Ian Haight: I like to utilize different mediums with my poetry and poetry in translation. I think by working with artists in different genres—whether it’s on book covers, illustrations, or music (some of the poems I’ve translated have been musically interpreted)—not only do the participating artists learn something from each other, but the audience for both artists is broadened. I like book trailers or video renditions of poems for that reason. A video of a poem allows for the potential of a different angled nuance on what is going on in the poem. That helps with audience reach—as posting the video on the internet naturally does.

12.) You have the ear of someone from Michigan for 30 seconds. What do you tell them?

Diane Rayor: Come learn Greek or Latin at Grand Valley State University! It is wonderful to read great literature in its original language.

Ian Haight: Thirty seconds, what could I say? Let’s see: be vegetarian or vegan if you can swing it, do a meditative practice every day, exercise, love your significant other, and come out for some cool poetry on Wednesday August 5th, 6:30 PM at Great Lakes Commonwealth of Letters.

Review: Divining the Prime Meridian

Review: Divining the Prime Meridian

Poems by Carol Smallwood

WordTech Communications

The book itself is very well designed, boasting a lovely old map on its cover and, as exacting as the Prime Meridian, the contents are laid out flawlessly. But what of divination? The subject matter within the book ranges from a fastidious mind at McDonalds to a sentimental poet akin to the great Emily Dickenson, to a cancer survivor, and more. In this collection, Carol’s free verse and formal poems are equally skillful. She neither relies on form nor shies away from it, instead using whatever means she divines most appropriate. The poems are immediate and clear, if occasionally abstract. Throughout the book, there are moments when Carol reveals that beneath the surface of a caring, astute individual, there is a person who has overcome more than one trauma.


Review: Practicing to Walk Like a Heron

Review: Practicing to Walk Like a Heron

Poems by Jack Ridl

Wayne State University Press

A four section book topping out at a whopping 158 pages, this tome’s poems engage without bombastics. There’s no need for painstaking quadruple readings (though any reader would enjoy re-reading) – these are immediate poems at an even pace. They glide with all the grace of the title bird, a river of words steadily, surely flowing in a wide, long rutted guttural bed. “Guttural” because these are poems of the body, of its hungers and gratifications, residual as muscle memory, as natural as flesh knowledge. And then, surprise – “Interlude: “Hey Skinny, the Circus is in Town!”” “Interlude” being a perfect word for the third section which departs from the personal-made-public prior themes for a stint under the big top. The entire section enjoys a circus-inspired color graphic header and trades Christmas ornaments, weeding, and old dogs for transient lion tamers, roustabouts, and trapeze artists. The book then winds down with a final section (“The Hidden Permutations of Sorrow”) that returns to themes from the first two sections. Despite the section title’s connotations, these are not overwrought downer poems. Ridl fluidly blends love and clarity, rendering poems that transcend distance between poet and reader.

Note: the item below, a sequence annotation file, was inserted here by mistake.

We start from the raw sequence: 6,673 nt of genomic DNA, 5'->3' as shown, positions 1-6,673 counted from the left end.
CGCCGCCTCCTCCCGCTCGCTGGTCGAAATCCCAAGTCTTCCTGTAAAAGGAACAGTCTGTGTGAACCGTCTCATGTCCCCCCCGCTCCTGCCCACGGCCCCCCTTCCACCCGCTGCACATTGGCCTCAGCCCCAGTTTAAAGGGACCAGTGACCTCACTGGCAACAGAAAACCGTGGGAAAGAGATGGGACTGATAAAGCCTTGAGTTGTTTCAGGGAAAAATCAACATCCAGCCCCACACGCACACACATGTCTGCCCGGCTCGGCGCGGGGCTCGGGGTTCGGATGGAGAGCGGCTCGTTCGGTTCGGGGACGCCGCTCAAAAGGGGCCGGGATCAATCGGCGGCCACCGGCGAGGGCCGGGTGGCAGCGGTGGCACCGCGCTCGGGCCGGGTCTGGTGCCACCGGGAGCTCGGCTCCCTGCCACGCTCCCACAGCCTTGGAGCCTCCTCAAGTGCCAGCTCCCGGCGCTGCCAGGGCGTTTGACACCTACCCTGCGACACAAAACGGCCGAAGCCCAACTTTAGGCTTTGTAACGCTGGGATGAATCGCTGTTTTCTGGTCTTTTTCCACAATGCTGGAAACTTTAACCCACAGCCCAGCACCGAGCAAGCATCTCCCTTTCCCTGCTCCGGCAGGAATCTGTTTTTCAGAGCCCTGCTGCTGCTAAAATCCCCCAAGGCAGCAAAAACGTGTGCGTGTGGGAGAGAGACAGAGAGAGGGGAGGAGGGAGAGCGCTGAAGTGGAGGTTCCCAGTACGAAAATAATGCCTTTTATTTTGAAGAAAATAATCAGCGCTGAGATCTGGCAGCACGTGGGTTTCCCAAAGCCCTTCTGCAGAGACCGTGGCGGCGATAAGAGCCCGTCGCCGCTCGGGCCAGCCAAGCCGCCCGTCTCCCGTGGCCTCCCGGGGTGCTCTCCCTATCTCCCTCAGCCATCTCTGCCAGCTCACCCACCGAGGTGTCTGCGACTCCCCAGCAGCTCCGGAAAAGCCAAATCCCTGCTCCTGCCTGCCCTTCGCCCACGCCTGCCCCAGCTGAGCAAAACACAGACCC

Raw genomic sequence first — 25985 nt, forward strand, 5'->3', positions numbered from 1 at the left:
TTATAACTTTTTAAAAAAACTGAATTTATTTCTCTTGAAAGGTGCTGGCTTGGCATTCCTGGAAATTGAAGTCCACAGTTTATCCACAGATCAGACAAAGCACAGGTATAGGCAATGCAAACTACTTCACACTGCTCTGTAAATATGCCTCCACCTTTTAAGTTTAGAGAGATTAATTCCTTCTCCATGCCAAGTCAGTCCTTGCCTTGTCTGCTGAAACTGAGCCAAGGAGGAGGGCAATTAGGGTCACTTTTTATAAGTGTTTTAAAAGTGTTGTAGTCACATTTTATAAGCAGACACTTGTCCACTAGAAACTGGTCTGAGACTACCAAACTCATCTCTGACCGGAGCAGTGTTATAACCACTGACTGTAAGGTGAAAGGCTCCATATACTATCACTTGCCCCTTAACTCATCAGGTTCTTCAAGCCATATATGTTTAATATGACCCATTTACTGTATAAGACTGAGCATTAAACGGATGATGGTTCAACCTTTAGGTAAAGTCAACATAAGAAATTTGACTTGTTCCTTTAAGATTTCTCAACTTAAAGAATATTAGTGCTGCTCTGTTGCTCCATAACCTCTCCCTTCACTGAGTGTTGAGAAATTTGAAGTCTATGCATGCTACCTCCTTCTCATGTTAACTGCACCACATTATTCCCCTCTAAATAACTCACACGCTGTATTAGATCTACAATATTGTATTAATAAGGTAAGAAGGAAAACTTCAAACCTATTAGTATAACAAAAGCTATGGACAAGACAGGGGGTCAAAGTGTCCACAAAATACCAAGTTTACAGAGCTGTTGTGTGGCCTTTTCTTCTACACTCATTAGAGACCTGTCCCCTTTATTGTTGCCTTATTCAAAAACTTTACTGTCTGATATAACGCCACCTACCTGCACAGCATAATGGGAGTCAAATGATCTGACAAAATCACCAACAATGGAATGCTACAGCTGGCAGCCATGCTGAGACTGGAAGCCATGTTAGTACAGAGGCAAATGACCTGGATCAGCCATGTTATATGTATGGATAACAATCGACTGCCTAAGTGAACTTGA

This review originally appeared in our July 2013 newsletter.

Review: Before the Snow Moon

Review: Before the Snow Moon

A chapbook by Alison Swan

Alice Greene & Company

Throughout Before the Snow Moon there are neither page numbers nor punctuation. Alison chooses instead the natural pause of a line break or syllabic accent to pace readers. Subtle, but apt, as is her subject and voice. The opening lines of her poem: “In Medias Res” immediately call to mind similar lines from William Stafford’s famous poem, “Traveling Through the Dark.” However, where Stafford contemplates the impact and value of human life vs non-human life. Swan’s perspective reads much less anthropocentrically. She is not apart from nature, she is of it. Her communion is her default mode, and to join society is only a pause. In the closing lines of the title poem, the speaker, having been awakened mid-slumber, has gone to the window in search of an owl: “Cold air carried hoots and soughs across the sill / I climbed back under to listen to everything”. These are poems from a grateful, humble, careful poet, one who marvels at the depth of
the world and feels greater responsibility than power.